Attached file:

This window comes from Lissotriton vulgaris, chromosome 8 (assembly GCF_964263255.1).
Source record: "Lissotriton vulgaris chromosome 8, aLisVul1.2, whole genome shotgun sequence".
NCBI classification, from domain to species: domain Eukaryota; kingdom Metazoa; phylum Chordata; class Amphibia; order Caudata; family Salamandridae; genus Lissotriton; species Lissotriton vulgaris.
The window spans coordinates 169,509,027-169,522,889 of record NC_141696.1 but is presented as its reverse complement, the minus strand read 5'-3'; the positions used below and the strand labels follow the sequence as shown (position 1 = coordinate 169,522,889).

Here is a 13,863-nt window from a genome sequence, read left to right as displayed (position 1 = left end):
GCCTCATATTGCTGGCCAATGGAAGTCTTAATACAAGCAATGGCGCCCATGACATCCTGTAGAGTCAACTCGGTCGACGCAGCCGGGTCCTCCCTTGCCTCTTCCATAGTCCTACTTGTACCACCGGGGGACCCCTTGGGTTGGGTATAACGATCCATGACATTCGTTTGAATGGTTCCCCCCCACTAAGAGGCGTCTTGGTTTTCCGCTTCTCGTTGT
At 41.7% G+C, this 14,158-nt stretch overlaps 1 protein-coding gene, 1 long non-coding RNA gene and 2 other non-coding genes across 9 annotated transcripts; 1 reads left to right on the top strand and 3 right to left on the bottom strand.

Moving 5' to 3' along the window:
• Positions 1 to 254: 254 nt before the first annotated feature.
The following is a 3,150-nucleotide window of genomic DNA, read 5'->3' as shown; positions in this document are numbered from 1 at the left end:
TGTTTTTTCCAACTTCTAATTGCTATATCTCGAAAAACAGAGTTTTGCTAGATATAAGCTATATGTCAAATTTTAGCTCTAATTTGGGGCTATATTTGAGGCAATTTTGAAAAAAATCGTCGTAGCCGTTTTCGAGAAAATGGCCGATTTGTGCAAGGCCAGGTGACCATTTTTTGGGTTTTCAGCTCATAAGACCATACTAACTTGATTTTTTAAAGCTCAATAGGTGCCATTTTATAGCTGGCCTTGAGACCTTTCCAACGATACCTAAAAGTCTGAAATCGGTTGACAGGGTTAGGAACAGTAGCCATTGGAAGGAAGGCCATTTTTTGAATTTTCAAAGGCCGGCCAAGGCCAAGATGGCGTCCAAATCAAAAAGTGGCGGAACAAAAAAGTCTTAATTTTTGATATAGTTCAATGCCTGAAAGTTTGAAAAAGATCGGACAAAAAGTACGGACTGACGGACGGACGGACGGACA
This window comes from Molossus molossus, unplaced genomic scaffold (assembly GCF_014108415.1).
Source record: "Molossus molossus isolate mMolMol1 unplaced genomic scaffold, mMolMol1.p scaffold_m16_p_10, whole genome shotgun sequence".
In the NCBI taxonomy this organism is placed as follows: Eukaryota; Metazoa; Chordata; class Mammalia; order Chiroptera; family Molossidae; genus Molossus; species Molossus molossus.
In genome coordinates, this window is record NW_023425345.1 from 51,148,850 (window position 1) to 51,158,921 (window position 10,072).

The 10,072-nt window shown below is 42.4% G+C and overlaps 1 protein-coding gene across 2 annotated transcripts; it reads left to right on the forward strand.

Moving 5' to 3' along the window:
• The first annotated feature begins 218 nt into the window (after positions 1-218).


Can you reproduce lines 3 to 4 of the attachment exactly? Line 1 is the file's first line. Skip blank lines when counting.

NCBI classification, from domain to species: domain Eukaryota; kingdom Metazoa; phylum Chordata; class Amphibia; order Caudata; family Salamandridae; genus Lissotriton; species Lissotriton vulgaris.
The window spans coordinates 169,509,027-169,522,889 of record NC_141696.1 but is presented as its reverse complement, the minus strand read 5'-3'; the positions used below and the strand labels follow the sequence as shown (position 1 = coordinate 169,522,889).